- Attracting and retaining passionate educators to teach in District schools is absolutely vital. The Student Loan Repayment Assistance for Educators Act of 2023 would establish a loan repayment assistance program for public school educators and help achieve this goal by alleviating the financial stress that so many of the District’s educators are under. Following a November hearing, I look forward to working with my colleagues to get this legislation passed and address the equity gaps in the financial burden that educators are required to take on to obtain degrees that are necessary to teach our students.
- I introduced the Common Sense School Transparency and Accountability Act of 2023, which seeks to address several issue areas in schools with common sense and rational solutions. For example, when a student is injured at school, this bill will ensure families get written documentation. I look forward to working with my colleagues on the Council on this bill in the new year.
- Higher education is often priced as if it were a luxury good. This is nearly always true for low-income students who lack citizenship in the United States, which is why I introduced the DC ACHIEVES Establishment Act of 2023. This legislation requires that the Mayor establish a non-lapsing fund to support the DC ACHIEVES program. The program will provide grants to undocumented District students for tuition and non-tuition expenses not covered by other non-loan assistance.
- I also attended many Committee of the Whole hearings on education matters, including roundtables on Out of School Time, School Nurses and Vaccinations, Early Childhood Educator Equitable Compensation, DCPS Food Services Contracts, Teacher and Principal Retention, and Truancy, as well as agency performance and budget oversight hearings. These are urgent matters, and I’m committed to showing up and using my position as Chair of the Committee on Health to effect meaningful changes that enable our schools, teachers, and students to thrive.
Enhancing Renters’ Protections
- The Fairness in Renting Clarification Amendment Act, which prohibits landlords from charging any fees beyond a maximum application fee and requires landlords to provide tenants with 60 days notice for rent increases beginning January 1, 2024, was approved by the full Council on Tuesday, September 19 and became official law on Friday, December 8.
- The District is experiencing climate change’s effects, which is why I introduced the Climatizing Our Overheated Living Spaces Amendment Act of 2023. This bill would require housing providers to make air conditioning available to renters sooner than the current May 15 deadline and, recognizing the increased energy usage required, would establish a Cooling Energy Offset program to provide grants and financing to owners of rental buildings subject to revised regulations to increase the energy efficiency and renewable energy-generating capacity of the buildings. The bill received a hearing in October, at which representatives from the Department of Buildings and the Department of Energy and the Environment provided helpful suggestions to address the limitations of older buildings and keep residents comfortable in their homes.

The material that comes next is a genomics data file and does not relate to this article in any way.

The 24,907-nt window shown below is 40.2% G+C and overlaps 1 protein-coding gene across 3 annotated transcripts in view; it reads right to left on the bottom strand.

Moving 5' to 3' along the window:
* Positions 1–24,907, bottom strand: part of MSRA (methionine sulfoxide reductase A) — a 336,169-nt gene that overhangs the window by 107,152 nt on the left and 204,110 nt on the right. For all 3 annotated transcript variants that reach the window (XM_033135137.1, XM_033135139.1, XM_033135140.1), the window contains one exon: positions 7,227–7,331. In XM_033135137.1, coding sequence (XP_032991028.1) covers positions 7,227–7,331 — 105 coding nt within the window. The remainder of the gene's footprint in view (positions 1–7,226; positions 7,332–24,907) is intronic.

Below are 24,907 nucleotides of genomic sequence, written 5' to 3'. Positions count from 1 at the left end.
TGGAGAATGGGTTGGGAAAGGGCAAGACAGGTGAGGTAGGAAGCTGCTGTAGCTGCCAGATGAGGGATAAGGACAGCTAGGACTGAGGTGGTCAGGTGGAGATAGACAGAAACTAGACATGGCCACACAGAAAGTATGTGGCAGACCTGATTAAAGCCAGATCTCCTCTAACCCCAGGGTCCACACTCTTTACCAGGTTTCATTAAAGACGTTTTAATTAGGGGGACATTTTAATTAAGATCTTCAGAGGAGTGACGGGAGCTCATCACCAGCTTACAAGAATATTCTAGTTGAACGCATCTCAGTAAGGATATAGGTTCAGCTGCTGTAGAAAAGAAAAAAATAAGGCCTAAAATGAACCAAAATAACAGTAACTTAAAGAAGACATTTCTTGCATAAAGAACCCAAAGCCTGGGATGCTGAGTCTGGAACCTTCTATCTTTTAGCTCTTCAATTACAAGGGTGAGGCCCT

Creating Accessible, Safe, Innovative Transportation Options
- In an effort to address transit safety, I introduced the ATE Enforcement Effectiveness Amendment Act of 2023, which would make traffic violations captured by an ATE system point-eligible, and the License Suspension Reform Amendment Act of 2023, which would suspend the license and registration of all vehicles owned by or registered in the name of any person charged with a DUI, with fleeing the scene of an accident, or of negligent homicide while driving. The Committee on Transportation included elements of these provisions in the STEER Amendment Act of 2023, which was marked up in early December and will move to the full Council in early 2024. These requirements will remove negligent and scofflaw drivers from our roadways and increase traffic safety for all drivers, bikers, and pedestrians in the District.
- In order to improve access to healthy and nutritious food options for underserved residents, I introduced the Food Access by Public Transit Study Amendment Act of 2023, which would require the District Department of Transportation (DDOT) to conduct a study on public transportation access to grocery stores in neighborhoods where there are few food access points. DDOT would also be required to assess current transportation modes and routes used to travel to and from grocery stores.
- I also introduced the Leveraging Engagement in Transit Services for Greater Outcomes Amendment Act of 2023 which would require the Department of For-Hire Vehicles to prepare and publish an annual ridership report for its microtransit and paratransit programs. These alternative transit programs connect residents with housing, healthcare, and education services, and they primarily serve seniors, low-income veterans, and residents with disabilities who prefer to use on-demand, door-to-door transportation services. Data is one of the best tools at our disposal in understanding the impact of these programs, and data provides the foundation to sustain and grow them.